By Jim Garamone
DoD News, Defense Media Activity
The interview started with a throwaway question for an Air Force pilot, “What’s your favorite plane to fly?” But Gen. Paul J. Selva managed to get the theme of the interview – technology – into the answer.
The Brookings Institution’s Michael O’Hanlon interviewed the vice chairman of the Joint Chiefs of Staff last week and used the old flying question to get things started. Selva used the question to segue into the theme.
The general has flown more than 3,100 hours in seven different aircraft in his Air Force career. He is still a rated pilot. “I don’t have a favorite,” the general said. “But I will say the airplanes that I’ve flown have spanned technology from the ’50s to modern-day technology.”
Selva flew KC-135 tanker aircraft that were built from the Boeing 707 – the first of which flew in 1957. He also flew the C-17 Globemaster 3, the most modern transport aircraft in the inventory. “There is an astronomical difference between what you can do with an airplane that was built in the 1950s and what you can do with an airplane today because of the way we’ve incorporated humans into the airplane and present information to them,” he said.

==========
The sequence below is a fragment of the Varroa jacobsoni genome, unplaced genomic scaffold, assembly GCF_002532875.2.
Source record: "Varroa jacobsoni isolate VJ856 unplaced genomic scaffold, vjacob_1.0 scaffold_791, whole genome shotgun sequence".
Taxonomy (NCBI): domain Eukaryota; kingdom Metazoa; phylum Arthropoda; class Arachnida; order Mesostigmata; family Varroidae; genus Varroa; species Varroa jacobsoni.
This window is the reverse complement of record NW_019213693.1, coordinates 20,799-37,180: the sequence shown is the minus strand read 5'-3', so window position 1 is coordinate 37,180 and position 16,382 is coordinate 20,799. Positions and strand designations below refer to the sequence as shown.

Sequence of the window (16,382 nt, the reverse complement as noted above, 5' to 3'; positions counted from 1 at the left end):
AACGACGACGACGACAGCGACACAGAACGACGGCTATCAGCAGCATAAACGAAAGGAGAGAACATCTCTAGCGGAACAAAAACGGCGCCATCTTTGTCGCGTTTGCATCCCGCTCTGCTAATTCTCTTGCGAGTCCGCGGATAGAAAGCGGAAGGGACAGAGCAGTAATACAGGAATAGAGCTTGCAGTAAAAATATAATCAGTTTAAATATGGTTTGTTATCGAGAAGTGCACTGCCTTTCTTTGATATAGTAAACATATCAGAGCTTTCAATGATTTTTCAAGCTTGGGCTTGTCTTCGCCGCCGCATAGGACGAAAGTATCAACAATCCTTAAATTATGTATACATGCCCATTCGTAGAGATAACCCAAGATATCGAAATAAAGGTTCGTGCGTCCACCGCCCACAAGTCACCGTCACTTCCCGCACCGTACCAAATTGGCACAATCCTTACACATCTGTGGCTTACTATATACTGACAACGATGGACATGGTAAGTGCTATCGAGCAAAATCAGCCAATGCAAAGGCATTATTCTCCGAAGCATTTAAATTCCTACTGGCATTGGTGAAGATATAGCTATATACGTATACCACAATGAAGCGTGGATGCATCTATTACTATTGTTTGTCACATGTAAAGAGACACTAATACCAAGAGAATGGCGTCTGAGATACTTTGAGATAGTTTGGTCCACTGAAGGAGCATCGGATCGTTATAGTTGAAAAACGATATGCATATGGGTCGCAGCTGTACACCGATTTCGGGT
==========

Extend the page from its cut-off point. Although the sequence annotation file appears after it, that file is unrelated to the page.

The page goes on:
That comes at a cost. “The ones that are the most fun to fly are the ones that were built in the ’50s because you can feel the airplane,” he said. “The ones that are most interesting to fly are the ones where all the information is optimized to be presented to the person flying the airplane.”
O’Hanlon’s next question dealt with another old aircraft – the B-52 Stratofortress. He asked Selva how scared the North Koreans are of a 60-year-old aircraft.
The B-52 is an interesting example of innovation and adding new capabilities to old technology, the general said. “It shouldn’t be lost on you that the engineers that designed the B-52 did it with a thing we call a slide rule, which most people in this room don’t know how to use,” Selva said. A slide rule was not as precise as today’s computer computations.
In designing the aircraft, the engineers “applied a safety factor of 2.0, which means the airplane is vastly over-engineered,” he said. “So any equation that they built, they factored in the possibility that they might be off by a factor of two.”
As a result, the B-52 is an incredibly robust aircraft that the Air Force has modified over its long career. The last B-52 – an H model – rolled off the assembly line in 1963.
“If you were to look at a B-52 circa 1973 (when it was used to bomb North Vietnam) and walk into a B-52 today and see how the information is presented to the flight crew, it’s a vastly different process,” Selva said. “We’ve computerized an analog airplane, and we’ve made it more effective. It won’t last forever, but it will last probably into its 80th year.”
By the way, the general never did say what his favorite aircraft was.
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